Mariners, Astros battle for AL West supremacy

HOUSTON — In the span of nine days, the Houston Astros transitioned from the hottest team in the American League to second place in the AL West behind a rival riding a crest of momentum.

In Seattle on Sunday, the Mariners (37-22) recorded their 13th victory in 16 games bolstered by an effective and surprisingly lengthy performance from right-hander Felix Hernandez, who worked eight innings for the first time in nearly two years in a 2-1 win over the Tampa Bay Rays.

It marked the Mariners’ ninth one-run victory during their scorching hot streak, one that catapulted Seattle past the suddenly slumping Astros (37-24) and into first place as Houston sets to host a brief two-game set between the teams starting on Tuesday at Minute Maid Park.

The Mariners’ success in one-run games extends beyond their torrid play of late. Behind closer Edwin Diaz and his league-leading 21 saves, Seattle is 18-9 in one-run games and has established a belief that something will unfold positively if things are tight in the later innings.

“They know,” Mariners manager Scott Servais said when asked if his players need to be reminded of their late-game magic. “The way that you get those things to happen is you hang in the game, and that’s what we’ve been able to do.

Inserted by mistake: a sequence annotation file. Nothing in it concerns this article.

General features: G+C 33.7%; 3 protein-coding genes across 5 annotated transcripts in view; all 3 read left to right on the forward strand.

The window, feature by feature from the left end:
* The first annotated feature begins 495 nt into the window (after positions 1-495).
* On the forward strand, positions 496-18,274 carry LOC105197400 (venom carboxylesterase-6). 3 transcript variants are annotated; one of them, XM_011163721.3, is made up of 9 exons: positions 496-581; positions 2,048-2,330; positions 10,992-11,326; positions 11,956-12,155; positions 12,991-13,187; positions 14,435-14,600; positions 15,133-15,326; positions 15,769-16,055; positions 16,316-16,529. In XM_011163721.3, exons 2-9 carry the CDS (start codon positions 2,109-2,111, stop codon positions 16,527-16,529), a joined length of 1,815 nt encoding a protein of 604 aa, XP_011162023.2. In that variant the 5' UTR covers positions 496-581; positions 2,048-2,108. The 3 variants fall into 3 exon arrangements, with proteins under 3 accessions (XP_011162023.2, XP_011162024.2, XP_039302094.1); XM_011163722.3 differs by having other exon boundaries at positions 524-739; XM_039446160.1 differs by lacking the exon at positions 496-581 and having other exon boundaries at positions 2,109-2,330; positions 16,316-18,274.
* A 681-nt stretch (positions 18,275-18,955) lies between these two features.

“It’s like our crowd knows if we just hang in there something will happen. They feel it coming.”

The Mariners will have ace James Paxton (4-1, 3.13 ERA) on the mound for the series opener. Paxton has excelled against Houston in his career, going 4-3 with a 3.16 ERA over nine starts. He defeated the Astros 2-1 on April 16 in Seattle, allowing one run on three hits and three walks with seven strikeouts over six innings in the Mariners’ lone win in four meetings with Houston.

The Astros have dropped 6 of 9 following a 13-3 run that pushed them a season-high 16 games over .500. They will counter with left-hander Dallas Keuchel (3-7, 3.65 ERA) on Tuesday.

Keuchel is 8-6 with a 2.67 ERA over 16 career appearances (15 starts) against the Mariners. He took the loss opposite Paxton at Safeco Field despite tossing a complete game while allowing two runs on six hits and one walk with six strikeouts. He defeated Seattle three times in 2017.

The Astros haven’t enjoyed the same luck as Seattle in one-run games, going 4-12 thus far. That record, combined with the Astros’ 16-2 mark in blowouts (games decided by five-plus runs), explains in part why Houston leads the majors in run differential (plus-122) by a wide margin yet owns just the fifth-best record. According to the Pythagorean W-L metric, the Astros should have a 12-game lead over Seattle.

“I choose reality more than I would choose Pythagorean,” Astros manager A.J. Hinch said. “They don’t credit us the wins that we’re supposed to have or the wins they think we should have or the wins they shouldn’t have. They show me the standings and say this is where we are.

“I believe 162 games will reveal exactly who you are or what you’ve had to deal with and how well you’ve played. You can have hot stretches; you’re afforded a cold stretch or two. After 162 you pretty much know where you’re supposed to be.”